Vitamin b5, the Protective Nutrient You Don't Hear About
Pantothenic acid is vitamin B5. Even though this water soluble vitamin is not only plentiful in foods, but it is also synthesized in the body by intestinal bacteria, there are reasons why you may want to consider adding more to your diet through supplementation.
Like some of the other B vitamins, pantothenic acid plays a key role in cellular metabolism, helping release energy from proteins, fats and carbohydrates. Pantothenic acid also helps the body utilize riboflavin, vitamin B2. The vitamin can be found in three forms, calcium pantothenate, the provitamin panthenol, and pantothenic acid.
A provitamin is a substance that can be converted into a vitamin in animals or humans. In nutrition, there are six primary provitamins: panthenol, a precursor of vitamin B5, pantothenic acid; carotene and cryptoxanthin, two precursors of vitamin A; ergosterol, a precursor of vitamin D2; 7-dehydrocholesterol, a precursor of vitamin D3, and tocopheryl acetate, a precursor of vitamin E.
Stressed Out? Pantothenic Acid Will Help
Pantothenic acid has a clear function in stimulating the adrenal glands and increasing the production of adrenal hormones such as cortisone. Here's a secret nutritionist's trick: If you are stressed out and reacting to situations, taking things personally, adding a supplement of 500 mg pantothenic acid per day can make a big difference within 24 to 48 hours in most cases. This dosage can be continued for several weeks without worry of toxicity. Many of my patients over the years have created peace and harmony in their family members by having all take this amount.
Vitamin B5 can improve the ability to withstand stress. It also prevents toxicity from antibioitics. Pantothenic acid also prevents against radiation damage, premature aging and wrinkles.
Other Functions of This Protective Nutrient
One important metabolic intermediate, acetyl coenzyme A, contains pantothenic acid. The vitamin actually helps synthesize the acetyl coenzyme A which transfers carbon atoms within a cell. Acetyl CoA is important for the production of energy from the breakdown of sugar. The vitamin is also essential for cholesterol, acetylcholine, fats and steroid synthesis. The brain stores high amounts of pantothenic acid. Pantothenic acid can protect nerve degeneration in those with epilepsy, peripheral neuritis and nerve disorders.
The vitamin is also important for healthy skin and nerves. It protects the cells of the intestine and can decrease intestinal gas production with abdominal distention in patients after surgery.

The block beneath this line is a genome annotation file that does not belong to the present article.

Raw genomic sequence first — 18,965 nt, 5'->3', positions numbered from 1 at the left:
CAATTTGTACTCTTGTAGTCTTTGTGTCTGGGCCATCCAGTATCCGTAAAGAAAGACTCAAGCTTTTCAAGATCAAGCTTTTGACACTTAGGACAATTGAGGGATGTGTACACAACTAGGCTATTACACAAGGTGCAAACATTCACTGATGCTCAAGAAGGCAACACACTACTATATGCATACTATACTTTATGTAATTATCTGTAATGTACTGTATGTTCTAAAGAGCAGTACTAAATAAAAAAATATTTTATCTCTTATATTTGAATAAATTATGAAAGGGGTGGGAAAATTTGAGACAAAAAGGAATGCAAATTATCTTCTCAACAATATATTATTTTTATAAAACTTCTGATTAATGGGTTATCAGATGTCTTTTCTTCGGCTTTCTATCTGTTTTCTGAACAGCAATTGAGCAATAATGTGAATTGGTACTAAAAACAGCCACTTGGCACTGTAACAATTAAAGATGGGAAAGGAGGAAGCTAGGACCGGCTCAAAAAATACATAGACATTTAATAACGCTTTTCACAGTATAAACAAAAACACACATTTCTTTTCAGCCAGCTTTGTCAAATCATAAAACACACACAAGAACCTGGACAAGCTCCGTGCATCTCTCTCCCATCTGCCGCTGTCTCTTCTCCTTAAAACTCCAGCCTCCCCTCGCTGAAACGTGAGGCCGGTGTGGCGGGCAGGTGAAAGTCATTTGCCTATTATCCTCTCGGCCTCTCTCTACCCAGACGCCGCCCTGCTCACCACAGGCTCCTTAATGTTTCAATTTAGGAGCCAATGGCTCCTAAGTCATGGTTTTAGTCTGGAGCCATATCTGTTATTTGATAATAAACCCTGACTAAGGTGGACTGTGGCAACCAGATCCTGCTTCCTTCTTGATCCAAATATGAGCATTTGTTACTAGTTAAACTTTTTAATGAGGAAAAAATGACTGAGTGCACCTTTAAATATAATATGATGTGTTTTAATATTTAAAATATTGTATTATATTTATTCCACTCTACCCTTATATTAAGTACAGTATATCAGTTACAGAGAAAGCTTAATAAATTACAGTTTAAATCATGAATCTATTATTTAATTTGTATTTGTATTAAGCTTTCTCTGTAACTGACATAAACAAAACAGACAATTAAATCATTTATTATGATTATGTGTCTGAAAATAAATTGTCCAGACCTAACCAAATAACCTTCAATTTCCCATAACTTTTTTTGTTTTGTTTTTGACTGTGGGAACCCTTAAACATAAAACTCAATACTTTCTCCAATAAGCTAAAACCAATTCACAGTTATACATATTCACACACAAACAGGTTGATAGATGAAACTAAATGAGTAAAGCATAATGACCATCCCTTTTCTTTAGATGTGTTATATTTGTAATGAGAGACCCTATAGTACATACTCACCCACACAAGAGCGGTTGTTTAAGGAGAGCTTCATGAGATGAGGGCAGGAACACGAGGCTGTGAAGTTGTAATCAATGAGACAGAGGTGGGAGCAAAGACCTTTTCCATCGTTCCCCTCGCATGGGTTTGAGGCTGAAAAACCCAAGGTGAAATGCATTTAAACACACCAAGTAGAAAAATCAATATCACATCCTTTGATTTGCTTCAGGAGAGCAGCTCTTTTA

It also prevents arthritis. Pantothenic acid is thought to be the greatest defense against fatigue and stress.
Can You Get Enough Pantothenic Acid in Food?
Pantothenic acid is found in high amounts in organ meats, Brewer's yeast, egg yolks, legumes, and whole-grain cereals. Royal jelly also has high levels. Alfalfa, molasses, wheat bran, rice and peanut meal are also good sources. However, the high amounts in food can never approach that found in a 50 mg or 500 mg tablet.
How Much Vitamin B5 Is Enough?
Surprisingly, the National Research Council used to recommend only 5 to 6 mg vitamin B5 per day for adults but now there is no daily requirement.
Supplements of 500 mg to 1200 mg per day of pantothine may increase HDL-cholesterol, and decrease triglycerides, total serum cholesterol and LDL-cholesterol. Up to 2000 mg per day can reduce joint stiffness, disability and pain in those with rheumatoid arthritis. As you will recall from earlier, 500 mg per day is enough to calm down any family from extreme stress. It's enough to also build up the body in winter prior to allergy season in the springtime. Many people have reported that they have less symptoms related to pollen allergies when they load up on this water soluble vitamin.
It's also possible that pantothenic acid can reduce the accumulation of lactic acid in athletes after they work out.
High doses may help resolve acne and decrease pore size but may stimulate dreams, so do not take it right before bedtime.
Pantothenic Acid Deficiency Symptoms
Deficiency is rare. Low levels slow down the metabolic processes. Vitamin B5 deficiency symptoms include abdominal pains, vomiting, restlessness, burning feet, upper respiratory infections, allergies, decreased antibody production, muscle cramps, and sensitivity to insulin. Insomnia, depression and fatigue can be additional deficiency symptoms.
Pantothenic Acid Toxicity
No toxicity is known. Even those suffering from severe illness, on antibiotic therapy and those suffering from severe injuries do not experience toxic side effects. Amounts up to 2000 mg per day are common.
1. Dunne, Lavon. Nutrition Almanac, McGraw-Hill Publishing, 2002.
2. Personal research, author, 1996-2006.